With appropriate incentives, cashew could increase annual export earnings from N25billion to N200 billion.
The National Cashew Association of Nigeria, NCAN, says it is targeting the support of the U.S. Agency for NCAN National President, Tola Faseru,, to develop the country’s cashew value chain and improve crop yields.
The NCAN National President, Tola Faseru, said the association was already in advanced discussions with the USAID|Nigerian Expanded Trade and Transport, NEXTT, to provide evidence-based advocacy to facilitate access to technical assistance to its members to strengthen their capacities.
Mr. Faseru said the discussions would help improve the fortunes of its members, as experts have identified low production yields, low value added, poor access to finance and high energy costs as some of the challenges the Nigerian cashew industry was facing.
These factors, he said, have also been identified as the major constraints stopping the sector from fulfilling its potentials as one of the main sources of non-oil revenue for the country.
Nigeria is currently ranked as the sixth largest cashew producer in the world, though studies show that it has the capacity to quickly move to the second position with the required support of key stakeholders.
NCAN says it was looking forward to developing the cashew value chain, improve crop yields through new plantings, introduction of better farm management practices, efficient aggregation, storage and logistics as well as attract new investments into processing both the raw cashew nut and the cashew fruits.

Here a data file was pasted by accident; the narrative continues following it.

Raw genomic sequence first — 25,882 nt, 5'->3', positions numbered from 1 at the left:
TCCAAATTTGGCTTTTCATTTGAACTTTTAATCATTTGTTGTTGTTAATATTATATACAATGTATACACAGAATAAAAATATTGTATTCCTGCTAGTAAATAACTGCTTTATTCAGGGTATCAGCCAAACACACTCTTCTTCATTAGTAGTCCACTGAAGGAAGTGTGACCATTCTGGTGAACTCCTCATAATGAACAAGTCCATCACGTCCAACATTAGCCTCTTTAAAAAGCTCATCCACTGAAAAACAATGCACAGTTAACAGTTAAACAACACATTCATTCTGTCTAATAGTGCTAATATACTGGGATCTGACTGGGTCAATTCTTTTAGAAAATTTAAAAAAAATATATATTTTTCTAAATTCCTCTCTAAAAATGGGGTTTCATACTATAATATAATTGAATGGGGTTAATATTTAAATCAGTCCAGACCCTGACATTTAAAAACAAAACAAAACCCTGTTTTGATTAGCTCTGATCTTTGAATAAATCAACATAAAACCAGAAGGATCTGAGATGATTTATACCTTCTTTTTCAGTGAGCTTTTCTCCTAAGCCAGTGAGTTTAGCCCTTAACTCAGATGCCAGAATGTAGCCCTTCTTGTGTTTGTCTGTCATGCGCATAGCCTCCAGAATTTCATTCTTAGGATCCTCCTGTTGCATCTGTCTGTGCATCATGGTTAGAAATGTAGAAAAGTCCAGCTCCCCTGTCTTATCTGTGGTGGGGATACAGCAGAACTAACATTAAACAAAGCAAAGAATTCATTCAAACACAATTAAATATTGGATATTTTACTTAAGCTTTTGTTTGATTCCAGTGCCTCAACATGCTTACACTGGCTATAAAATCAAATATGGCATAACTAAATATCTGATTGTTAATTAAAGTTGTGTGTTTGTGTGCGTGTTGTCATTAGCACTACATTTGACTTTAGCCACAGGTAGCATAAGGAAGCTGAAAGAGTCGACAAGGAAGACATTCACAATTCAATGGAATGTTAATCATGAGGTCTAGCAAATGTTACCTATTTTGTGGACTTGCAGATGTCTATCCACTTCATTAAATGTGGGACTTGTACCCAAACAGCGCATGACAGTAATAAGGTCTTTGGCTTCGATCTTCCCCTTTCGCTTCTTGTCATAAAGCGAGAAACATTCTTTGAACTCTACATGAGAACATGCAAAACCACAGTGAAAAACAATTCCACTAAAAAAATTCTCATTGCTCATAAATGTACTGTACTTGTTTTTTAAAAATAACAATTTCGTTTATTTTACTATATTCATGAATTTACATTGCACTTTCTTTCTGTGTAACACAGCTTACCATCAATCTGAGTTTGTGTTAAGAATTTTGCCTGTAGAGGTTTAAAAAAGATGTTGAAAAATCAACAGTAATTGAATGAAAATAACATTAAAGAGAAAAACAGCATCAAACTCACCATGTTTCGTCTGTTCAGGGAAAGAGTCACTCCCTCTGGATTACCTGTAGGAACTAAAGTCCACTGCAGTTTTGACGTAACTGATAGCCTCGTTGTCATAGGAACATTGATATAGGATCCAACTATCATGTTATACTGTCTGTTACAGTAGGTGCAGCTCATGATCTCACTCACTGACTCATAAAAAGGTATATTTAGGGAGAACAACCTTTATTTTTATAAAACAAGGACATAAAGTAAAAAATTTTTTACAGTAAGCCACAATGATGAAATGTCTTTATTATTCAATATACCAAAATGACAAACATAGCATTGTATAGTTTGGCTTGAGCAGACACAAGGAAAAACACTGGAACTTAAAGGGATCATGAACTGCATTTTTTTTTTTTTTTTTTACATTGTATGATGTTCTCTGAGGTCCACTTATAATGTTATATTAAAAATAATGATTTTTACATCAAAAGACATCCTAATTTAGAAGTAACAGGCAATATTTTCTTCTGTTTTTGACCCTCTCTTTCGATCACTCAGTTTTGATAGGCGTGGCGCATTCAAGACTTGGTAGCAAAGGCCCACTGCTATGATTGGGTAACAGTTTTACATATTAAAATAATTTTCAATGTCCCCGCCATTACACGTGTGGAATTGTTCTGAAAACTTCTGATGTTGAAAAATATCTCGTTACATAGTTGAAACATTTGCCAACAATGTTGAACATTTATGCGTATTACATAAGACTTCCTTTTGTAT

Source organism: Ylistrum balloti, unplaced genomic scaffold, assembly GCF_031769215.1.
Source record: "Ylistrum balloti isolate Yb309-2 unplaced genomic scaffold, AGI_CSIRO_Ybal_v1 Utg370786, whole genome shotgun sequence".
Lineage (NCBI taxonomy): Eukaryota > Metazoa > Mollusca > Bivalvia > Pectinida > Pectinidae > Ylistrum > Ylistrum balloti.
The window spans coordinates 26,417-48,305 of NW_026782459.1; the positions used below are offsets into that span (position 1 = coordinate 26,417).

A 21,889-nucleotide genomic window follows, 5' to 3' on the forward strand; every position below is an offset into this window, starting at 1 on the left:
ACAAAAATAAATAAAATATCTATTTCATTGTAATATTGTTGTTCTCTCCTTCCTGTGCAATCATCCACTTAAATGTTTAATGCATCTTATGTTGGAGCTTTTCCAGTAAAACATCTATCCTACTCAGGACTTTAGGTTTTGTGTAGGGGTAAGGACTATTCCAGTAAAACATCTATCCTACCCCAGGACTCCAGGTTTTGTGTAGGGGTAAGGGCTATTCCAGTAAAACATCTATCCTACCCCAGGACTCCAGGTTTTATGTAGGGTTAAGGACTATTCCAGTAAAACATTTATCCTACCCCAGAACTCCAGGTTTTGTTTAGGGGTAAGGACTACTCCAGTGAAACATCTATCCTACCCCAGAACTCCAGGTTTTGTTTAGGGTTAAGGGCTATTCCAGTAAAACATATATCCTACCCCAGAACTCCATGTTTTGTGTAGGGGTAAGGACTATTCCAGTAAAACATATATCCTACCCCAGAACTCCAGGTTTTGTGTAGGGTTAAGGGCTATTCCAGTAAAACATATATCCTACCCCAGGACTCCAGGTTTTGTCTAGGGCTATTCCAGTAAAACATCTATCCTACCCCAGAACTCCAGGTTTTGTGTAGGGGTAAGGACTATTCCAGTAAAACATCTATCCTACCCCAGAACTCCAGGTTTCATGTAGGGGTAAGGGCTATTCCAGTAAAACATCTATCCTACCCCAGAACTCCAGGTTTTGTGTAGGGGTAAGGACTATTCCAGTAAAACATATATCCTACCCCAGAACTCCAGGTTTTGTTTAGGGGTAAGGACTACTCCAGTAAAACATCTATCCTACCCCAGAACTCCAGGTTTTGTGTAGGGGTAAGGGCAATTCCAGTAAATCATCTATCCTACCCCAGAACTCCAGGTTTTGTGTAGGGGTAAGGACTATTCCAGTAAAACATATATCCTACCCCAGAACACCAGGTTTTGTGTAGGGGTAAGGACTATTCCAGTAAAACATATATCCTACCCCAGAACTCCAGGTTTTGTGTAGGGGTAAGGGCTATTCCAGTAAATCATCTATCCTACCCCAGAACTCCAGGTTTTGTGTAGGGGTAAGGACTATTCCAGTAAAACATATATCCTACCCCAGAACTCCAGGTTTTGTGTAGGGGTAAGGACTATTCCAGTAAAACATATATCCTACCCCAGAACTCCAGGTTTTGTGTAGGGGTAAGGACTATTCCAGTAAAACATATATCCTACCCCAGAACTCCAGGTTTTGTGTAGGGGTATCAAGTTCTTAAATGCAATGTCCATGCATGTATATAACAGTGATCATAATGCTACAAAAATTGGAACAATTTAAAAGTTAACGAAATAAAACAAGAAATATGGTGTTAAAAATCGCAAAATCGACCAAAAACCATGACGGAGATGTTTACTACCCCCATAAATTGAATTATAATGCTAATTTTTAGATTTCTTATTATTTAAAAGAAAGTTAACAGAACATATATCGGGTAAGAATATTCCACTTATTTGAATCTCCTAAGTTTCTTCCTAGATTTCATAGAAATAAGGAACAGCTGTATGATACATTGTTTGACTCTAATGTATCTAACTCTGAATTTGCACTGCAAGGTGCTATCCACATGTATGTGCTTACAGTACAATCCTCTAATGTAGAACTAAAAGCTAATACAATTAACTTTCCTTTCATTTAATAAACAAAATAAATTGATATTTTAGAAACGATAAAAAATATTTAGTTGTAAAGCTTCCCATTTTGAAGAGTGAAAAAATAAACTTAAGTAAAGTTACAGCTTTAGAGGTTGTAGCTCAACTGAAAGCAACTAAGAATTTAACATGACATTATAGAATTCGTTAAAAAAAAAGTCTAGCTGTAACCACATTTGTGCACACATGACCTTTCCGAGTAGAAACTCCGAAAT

The Association said these interventions would better harness the potentials of the sector for national development.
“Less than 20 percent of what is produced is being processed,” the NCAN President said. “This means that we are exporting our jobs to other countries. No wonder there is so much unemployment and insecurity in Nigeria.
“The bane of the cashew sector, over the years, has been weak access to finance which has made the sector to grow inefficiently with resultant export of 80 percent of annual crop as RCN.”
Mr. Faseru said with appropriate incentives, the sector could easily increase annual export earnings fourfold from N25billion to N200 billion.
He said capital is one problem farmers have, pointing out that every other cash crops in Nigeria being exported enjoy assistance from government, except cashew.
“Cashew, which is providing significant employment opportunities in the country has not been given as much attention as other cash crops,” the spokesperson of the Association, Sotonye Anga, lamented recently.
The NEXTT is a project of the USAID Nigeria designed to improve the capacities of the Nigerian businesses.
It is currently partnering with the Nigerian Export Promotion Council, NEPC to design sector strategies that allow Nigerian branded cashew trade more competitively in global markets.
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